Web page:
Some metadata is automatically lodged within the document by software, such as the date and time the document was produced, and can be accessed simply by right-clicking on it with a computer mouse. Other types of metadata are produced by word processing programs that allow users to "redline" changes to a document or to embed comments, which may or may not pop up as the cursor is moved over them. If metadata is "mined" by use of readily available computer programs, it can show, among other things, the changes made to a document during its drafting, as well as comments made by various reviewers of the document. Metadata may, therefore, reveal client confidences, litigation and negotiation strategy, legal theories, attorney work product and other legally privileged and confidential information that was never intended to be communicated by the sender. This raises ethical issues for both the sending and receiving lawyers.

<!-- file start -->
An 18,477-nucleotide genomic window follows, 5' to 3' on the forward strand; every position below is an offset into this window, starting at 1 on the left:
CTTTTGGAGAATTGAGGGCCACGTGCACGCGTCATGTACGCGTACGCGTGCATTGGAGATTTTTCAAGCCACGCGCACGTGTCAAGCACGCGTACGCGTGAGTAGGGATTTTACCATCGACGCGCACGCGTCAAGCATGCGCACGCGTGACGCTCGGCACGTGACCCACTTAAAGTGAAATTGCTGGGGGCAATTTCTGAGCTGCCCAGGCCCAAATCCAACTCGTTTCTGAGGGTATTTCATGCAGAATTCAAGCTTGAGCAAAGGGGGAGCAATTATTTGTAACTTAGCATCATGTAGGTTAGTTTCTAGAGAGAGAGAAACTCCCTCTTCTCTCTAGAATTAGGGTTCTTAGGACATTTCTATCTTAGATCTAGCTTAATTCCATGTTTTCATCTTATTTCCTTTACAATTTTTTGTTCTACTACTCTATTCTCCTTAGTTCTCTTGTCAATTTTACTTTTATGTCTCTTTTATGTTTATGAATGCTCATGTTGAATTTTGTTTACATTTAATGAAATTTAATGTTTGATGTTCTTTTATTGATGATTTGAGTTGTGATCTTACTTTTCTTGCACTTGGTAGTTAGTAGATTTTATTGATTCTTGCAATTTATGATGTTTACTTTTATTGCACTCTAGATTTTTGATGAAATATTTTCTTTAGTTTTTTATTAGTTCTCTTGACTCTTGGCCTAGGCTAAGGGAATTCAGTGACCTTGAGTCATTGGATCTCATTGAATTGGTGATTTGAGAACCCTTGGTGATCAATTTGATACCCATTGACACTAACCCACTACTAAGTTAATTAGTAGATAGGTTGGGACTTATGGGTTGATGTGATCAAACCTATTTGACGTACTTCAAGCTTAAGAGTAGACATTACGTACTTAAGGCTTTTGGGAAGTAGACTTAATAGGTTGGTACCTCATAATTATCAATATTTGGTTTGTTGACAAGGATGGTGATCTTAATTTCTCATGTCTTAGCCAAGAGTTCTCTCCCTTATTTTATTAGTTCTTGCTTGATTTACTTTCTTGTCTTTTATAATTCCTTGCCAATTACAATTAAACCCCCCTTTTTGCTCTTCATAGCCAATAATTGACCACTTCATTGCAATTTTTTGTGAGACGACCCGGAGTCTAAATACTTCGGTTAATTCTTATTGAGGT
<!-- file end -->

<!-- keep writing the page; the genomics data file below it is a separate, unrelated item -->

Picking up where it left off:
The Ethics Committee believes it appropriate to provide guidance to New Hampshire lawyers on ethical obligations regarding transmission, receipt and use of metadata under the New Hampshire's Rules of Professional Conduct. This opinion addresses both the ethical obligations of the sending lawyer to prevent the disclosure of metadata containing confidential information when transmitting electronic materials and the ethical obligations of the recipient lawyer with respect to searching for, reviewing and using metadata found in electronic materials. The Committee's view is that both sending and receiving lawyers share ethical obligations to preserve confidential information relating to representation of clients and that it is impermissible for New Hampshire lawyers to seek to review or use metadata received from opposing counsel.